Progress on the JMF and Java Media APIs

Learn about JMF 2.0 and how the Java Media APIs have changed in the past year

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As a reminder, JMF11Applet example code (along with all the example code from previous Media Programming columns) is available from the "Media Programming Resources" section of my Web site (see Resources).

Progress on all Java Media fronts

In the two years since I began writing about Java Media technologies, Sun and its partners have made significant advances in the state of all the Java Media APIs. APIs such as Java 2D and Java 3D are fully specified and have had shipping implementations for many months. Others, including Java Advanced Imaging and Java Sound APIs, have specs and are available in early access implementations, but are still moving slowly toward release. Java Animation and Java Collaboration -- both mentioned in the inaugural Media Programming column -- have since been withdrawn or replaced with a toolkit product, respectively.

To review my June 1998 summary of the state of the Java Media APIs, see the inaugural Media Programming column, "Introduction to Java media programming." (See Resources.)

In Table 1 below, I update the status -- as of May 9, 1999 -- of all the Java Media APIs.

Java Media APIAPI typeAPI specification (version)FAQReference implementation (version)Mailing list
Java 2D Core Java 2 platformYes (1.0 is part of Java 2 APIs)YesYes (included in Java 2)Yes
Java 3D Extension, requires Java 2Yes (1.1 released)YesYes (1.1.1 released)Yes
Java Media Framework ExtensionYes (JMF 1.0 released for Java 1.1 or 2; JMF 2.0 in 0.5EA)YesYes (1.1 for Java, Win32, Solaris)Yes
Java Sound Engine, Core Java 2; API, ExtensionEngine, yes in Java 2; API, 0.86EAYesEngine, yes (in Java 2); API, 0.86EAYes
Java Speech ExtensionYes (API, 1.0; JSML, 0.5Beta; JSGF, 1.0)YesNo, but IBM and Lernout & Hauspie implementations existYes
Java Telephony ExtensionYes (1.2 released; 1.3EA)YesNo, but IBM and Lucent implementations existYes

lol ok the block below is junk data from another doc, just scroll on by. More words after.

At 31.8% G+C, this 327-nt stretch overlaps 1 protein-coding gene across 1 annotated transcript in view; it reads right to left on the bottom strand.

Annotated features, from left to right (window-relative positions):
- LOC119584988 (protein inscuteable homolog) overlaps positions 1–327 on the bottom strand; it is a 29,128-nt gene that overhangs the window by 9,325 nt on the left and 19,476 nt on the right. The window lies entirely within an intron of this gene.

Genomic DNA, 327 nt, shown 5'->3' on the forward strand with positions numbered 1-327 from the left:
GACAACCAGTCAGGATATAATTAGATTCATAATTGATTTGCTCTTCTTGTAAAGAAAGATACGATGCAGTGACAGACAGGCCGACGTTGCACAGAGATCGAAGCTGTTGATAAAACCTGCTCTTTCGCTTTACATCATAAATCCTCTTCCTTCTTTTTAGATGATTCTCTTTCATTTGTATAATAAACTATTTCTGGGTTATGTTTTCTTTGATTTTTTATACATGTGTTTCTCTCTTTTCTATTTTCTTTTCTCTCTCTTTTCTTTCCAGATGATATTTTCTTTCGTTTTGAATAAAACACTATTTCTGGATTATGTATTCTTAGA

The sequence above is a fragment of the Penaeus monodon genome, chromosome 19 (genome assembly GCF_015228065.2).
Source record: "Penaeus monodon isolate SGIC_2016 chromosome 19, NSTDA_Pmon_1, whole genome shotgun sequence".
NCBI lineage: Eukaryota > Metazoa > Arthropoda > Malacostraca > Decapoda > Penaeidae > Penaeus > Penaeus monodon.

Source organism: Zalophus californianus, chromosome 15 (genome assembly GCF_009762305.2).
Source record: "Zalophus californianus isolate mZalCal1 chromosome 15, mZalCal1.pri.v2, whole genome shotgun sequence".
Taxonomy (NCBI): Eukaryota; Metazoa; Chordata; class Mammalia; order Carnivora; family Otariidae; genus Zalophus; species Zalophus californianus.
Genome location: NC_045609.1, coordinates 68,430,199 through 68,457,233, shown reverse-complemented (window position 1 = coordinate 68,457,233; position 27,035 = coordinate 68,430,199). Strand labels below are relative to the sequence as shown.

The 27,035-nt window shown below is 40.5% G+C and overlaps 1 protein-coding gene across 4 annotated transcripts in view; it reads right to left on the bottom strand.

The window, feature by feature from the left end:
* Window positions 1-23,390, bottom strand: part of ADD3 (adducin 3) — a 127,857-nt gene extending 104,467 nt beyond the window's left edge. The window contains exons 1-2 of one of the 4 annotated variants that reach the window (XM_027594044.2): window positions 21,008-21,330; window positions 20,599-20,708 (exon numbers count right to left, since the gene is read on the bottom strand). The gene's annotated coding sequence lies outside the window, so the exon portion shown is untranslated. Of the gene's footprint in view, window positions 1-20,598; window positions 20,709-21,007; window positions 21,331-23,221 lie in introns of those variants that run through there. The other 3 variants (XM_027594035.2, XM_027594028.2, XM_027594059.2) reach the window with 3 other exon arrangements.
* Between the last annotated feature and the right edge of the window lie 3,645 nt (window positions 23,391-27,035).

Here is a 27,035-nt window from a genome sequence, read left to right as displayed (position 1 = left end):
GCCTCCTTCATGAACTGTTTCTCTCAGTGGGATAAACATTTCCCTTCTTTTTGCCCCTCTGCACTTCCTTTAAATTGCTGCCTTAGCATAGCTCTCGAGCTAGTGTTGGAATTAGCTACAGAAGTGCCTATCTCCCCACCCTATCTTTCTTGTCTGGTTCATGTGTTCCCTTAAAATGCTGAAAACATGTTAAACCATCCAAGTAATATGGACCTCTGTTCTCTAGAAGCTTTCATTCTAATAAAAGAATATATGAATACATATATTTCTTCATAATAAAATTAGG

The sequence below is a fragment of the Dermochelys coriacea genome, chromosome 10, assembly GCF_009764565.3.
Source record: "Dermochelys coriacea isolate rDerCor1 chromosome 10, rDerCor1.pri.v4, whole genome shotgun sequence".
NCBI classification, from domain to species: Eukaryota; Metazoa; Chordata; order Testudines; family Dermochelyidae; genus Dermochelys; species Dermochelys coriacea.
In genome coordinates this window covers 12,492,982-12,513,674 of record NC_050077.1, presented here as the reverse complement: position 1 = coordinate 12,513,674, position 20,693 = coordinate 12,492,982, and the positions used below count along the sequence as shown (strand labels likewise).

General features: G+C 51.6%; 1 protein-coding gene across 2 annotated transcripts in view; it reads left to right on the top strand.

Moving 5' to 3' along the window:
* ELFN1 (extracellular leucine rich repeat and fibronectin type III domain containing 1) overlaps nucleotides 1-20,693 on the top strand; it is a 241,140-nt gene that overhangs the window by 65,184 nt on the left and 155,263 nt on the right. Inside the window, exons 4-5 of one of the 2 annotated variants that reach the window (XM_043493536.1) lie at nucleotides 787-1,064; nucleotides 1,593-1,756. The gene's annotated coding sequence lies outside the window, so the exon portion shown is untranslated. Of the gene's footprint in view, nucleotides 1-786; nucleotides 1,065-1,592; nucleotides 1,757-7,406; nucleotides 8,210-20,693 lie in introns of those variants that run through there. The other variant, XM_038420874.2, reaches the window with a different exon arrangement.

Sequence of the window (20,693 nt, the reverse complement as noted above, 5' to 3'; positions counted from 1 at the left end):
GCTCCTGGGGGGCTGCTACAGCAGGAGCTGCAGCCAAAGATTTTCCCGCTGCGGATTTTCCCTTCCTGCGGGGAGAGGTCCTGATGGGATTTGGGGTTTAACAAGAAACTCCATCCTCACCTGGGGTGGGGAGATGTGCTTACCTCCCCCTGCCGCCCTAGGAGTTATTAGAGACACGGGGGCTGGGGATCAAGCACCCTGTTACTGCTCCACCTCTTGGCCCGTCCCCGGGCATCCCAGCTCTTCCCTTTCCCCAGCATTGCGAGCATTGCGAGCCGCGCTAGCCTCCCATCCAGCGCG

Java Advanced Imaging ExtensionYes (beta)YesYes (beta)Yes
Java AnimationCanceled; never released    
Java CollaborationReplaced by Java Shared Data Toolkit     
Table 1. The state of Java Media APIs (as of May 9, 1999)

Note that Table 1 refers to information publicly available from Sun and does not include licensee-only releases or information. Most of this information came from links available from Sun's Java Media APIs home page or directly from the individual APIs' home pages, linked to in the table above.

In the coming months, expect to see the Java Advanced Imaging (JAI) and Java Sound APIs finalized and released. Java Sound API may very well make its way into a future release of the Java core platform, but I expect that JAI will remain an extension API. Java 3D will continue to be updated and should see a finalized release supporting DirectX for Win32 systems as the underlying graphics engine, along with the already released OpenGL-based implementation.

On a related note, shortly after publishing "3D graphics programming in Java, Part 3: OpenGL," last month (see Resources, I learned that Arcane has in fact decided to continue to make its Magician Java-to-OpenGL binding available. In fact, Arcane has updated its release, naming it Magician 2.0.0, with several of the nice features discussed in last month's column (and corresponding to the previously planned name of 1.2). Arcane also updated its licensing model to allow for free use of Magician in freeware products. Well done Arcane! (See Resources for more on Arcane.)

Conclusions

After two years of intense marketing, discussions, and work on specifying APIs and reference implementations, where does Java Media stand today? I believe the set of APIs is now fairly well understood. Each API now has at least early access API specifications and implementations. Most have seen at least one final release. Most of the remaining work on the APIs involves the evolution of new capabilities -- a more manageable and predictable process than we saw while waiting for the first versions to be released.

In short, the Java Media APIs have matured. It is now appropriate for developers to consider their capabilities and requirements when building media-enabled software systems. With a few key exceptions of APIs in early development, it is now safe to use the majority of the Java Media APIs to develop products.

I have therefore decided to conclude the Media Programming column with this article. I will, however, continue to track the technology, update the Media Programming FAQ, and contribute Java Media-related articles to JavaWorld from time to time as appropriate. So, please continue to e-mail me your Java Media questions.

Next month I'll inaugurate a new column on another emerging Java technology space: Java devices and gadgets. If you want to learn how to write portable Java code for consumer devices and embedded systems, look for the Java Device Programming column in future issues of JavaWorld.

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